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2024 May 22

Simple bounded model checking

Bounded model checking is unit testing with superpowers. Thanks to symbolic simulation, you can test thousands – or billions – of cases simultaneously. You spend less time writing tests and more time finding broken edge cases.

I want to share a technique for applying bounded model checking that I recently started using. The advantages of this new technique are simplicity, flexibility, and clarity.

While it’s possible to run CBMC on entire programs, this is often impractical because whole programs can be slow to simulate. It also doesn’t apply to libraries. The more generic way to use CBMC is to create a set of carefully chosen entrypoints, which are called “harnesses” in CBMC’s documentation.

In some cases you might be able to use a function from your codebase directly as an entrypoint, but more generally you’ll want an entrypoint that is specifically crafted for CBMC. The reason is because that’s sometimes the only way you can express the properties you’re interested in.

One trick I figured out is to use a macro to selectively define the test harness functions in the source files. Something like this:

#ifdef CBMC_TEST
	int16_t x, y;
	__CPROVER_assume(x <= y);
	assert(float_from_int16(x) <= float_from_int16(y));

In a production build, the test harness assert_float_from_int16_is_monotonic doesn’t exist. But when running CBMC, it can be included by adding the -D CBMC_TEST option.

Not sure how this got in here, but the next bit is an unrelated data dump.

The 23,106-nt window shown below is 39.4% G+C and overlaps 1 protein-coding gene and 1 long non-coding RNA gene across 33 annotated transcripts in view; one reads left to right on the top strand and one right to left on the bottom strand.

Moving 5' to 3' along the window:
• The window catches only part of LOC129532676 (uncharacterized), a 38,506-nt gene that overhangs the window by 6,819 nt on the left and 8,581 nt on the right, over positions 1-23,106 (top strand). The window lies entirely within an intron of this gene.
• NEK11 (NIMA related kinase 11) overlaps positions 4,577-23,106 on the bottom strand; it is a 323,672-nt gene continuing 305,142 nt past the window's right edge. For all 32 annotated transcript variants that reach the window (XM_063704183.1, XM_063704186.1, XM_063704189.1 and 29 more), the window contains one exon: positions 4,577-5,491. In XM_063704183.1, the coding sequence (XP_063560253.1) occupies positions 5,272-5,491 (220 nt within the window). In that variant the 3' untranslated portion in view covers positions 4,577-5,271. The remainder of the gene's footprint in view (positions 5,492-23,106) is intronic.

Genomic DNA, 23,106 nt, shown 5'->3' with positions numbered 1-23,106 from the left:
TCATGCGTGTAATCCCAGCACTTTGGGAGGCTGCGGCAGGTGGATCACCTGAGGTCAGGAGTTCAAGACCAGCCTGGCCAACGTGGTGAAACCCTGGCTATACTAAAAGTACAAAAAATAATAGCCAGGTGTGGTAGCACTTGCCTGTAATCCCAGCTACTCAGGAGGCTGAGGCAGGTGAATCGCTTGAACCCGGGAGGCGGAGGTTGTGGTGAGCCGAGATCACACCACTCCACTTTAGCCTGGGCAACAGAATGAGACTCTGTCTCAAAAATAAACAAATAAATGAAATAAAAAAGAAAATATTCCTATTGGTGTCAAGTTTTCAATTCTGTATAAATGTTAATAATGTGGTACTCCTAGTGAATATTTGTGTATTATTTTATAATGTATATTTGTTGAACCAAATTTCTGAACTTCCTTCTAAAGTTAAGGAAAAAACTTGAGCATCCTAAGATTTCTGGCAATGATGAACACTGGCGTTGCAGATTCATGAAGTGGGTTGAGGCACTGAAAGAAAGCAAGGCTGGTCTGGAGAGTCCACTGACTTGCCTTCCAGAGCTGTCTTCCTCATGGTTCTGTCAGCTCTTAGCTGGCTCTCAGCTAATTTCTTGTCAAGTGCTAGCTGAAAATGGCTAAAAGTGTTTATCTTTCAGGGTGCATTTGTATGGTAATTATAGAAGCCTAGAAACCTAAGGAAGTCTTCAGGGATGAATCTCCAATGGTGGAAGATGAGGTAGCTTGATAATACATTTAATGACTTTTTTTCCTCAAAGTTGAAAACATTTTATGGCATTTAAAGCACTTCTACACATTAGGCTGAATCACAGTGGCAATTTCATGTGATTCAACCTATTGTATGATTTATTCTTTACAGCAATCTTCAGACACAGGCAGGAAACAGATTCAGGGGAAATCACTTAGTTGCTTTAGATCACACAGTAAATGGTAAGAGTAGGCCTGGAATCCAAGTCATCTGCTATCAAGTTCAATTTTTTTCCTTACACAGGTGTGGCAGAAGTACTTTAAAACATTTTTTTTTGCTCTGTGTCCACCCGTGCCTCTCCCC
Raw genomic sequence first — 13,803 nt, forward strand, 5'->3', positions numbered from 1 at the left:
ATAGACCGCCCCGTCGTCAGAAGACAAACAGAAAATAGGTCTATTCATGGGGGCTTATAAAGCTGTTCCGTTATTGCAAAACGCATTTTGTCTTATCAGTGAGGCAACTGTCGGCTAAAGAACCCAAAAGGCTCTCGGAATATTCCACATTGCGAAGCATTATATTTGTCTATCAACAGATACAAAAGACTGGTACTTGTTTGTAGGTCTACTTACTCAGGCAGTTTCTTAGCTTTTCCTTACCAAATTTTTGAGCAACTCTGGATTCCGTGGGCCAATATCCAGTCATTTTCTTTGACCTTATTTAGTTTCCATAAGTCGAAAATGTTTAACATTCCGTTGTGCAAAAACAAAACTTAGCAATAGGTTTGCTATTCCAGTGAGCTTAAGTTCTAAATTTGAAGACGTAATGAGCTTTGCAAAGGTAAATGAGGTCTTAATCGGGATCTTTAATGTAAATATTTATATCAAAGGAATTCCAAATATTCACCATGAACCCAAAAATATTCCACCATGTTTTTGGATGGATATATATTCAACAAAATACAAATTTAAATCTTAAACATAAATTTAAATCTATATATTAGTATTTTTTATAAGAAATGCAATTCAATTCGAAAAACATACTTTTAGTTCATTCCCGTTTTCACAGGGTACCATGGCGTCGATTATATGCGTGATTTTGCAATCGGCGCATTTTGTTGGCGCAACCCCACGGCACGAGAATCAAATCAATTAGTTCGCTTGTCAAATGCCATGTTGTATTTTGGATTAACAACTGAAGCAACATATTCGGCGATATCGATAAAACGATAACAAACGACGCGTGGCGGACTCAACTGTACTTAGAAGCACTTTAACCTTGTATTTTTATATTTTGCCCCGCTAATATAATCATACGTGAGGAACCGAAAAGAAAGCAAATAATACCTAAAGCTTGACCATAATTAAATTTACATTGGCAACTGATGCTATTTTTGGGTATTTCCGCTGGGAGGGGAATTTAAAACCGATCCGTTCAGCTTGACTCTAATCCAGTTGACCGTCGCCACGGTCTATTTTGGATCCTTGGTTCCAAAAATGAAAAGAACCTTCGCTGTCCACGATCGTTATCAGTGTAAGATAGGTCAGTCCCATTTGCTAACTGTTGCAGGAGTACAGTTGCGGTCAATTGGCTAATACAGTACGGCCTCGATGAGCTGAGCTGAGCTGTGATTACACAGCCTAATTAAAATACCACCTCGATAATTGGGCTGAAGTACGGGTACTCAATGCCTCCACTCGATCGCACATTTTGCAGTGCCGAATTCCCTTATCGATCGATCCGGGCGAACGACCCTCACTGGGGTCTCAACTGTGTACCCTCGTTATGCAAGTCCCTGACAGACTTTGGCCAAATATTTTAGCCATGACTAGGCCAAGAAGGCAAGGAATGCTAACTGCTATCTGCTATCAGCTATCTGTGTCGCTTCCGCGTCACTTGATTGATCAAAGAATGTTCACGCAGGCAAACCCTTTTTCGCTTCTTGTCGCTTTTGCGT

I love how this approach puts code and specs in the same file! I think this is a great example of how advanced tooling can ease the life of a software developer.

It also helps to use a really nice build system, like Meson. Meson makes it easy to write correct build system code. I didn’t fully appreciate this until I tried to implement this CBMC technique with CMake. I got it working, but it wasn’t intuitive.

In Meson, it’s easy to define a set of entrypoints as a list, then iterate over it to declare a set of tests.

entry_points = [

foreach entry_point : entry_points
		args: [
			'-I', meson.current_source_dir(),
			'-D', 'CBMC_TEST',
			'--function', entry_point,

I probably have too many checks in here. The next step would be to let the set of checks vary by entrypoint. Meson’s support for dictionaries makes this improvement trivial.

I’m amazed by CBMC’s ability to add constraints (“nonfunctional requirements”) to software without changing the programming language. This reminds me of Rich Hickey’s opinion about type systems: he doesn’t want two languages – one for types, one for values – in one language (Clojure, in his case). Efforts to add constraints to systems programming languages (C++, Rust) have necessarily entailed syntactic complexity. You need a language to express the constraints!

CBMC’s approach refreshingly differs. You use C syntax to write both code and constraints. What’s different and brilliant is that your target has changed from C’s abstract machine to a nondeterministic abstract machine.

Developments like Meson and CBMC remind me that improvement is possible and actual. These improvements directly impact the wellbeing of embedded software engineers and the quality of their work.


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© 2024 Karl Schultheisz — source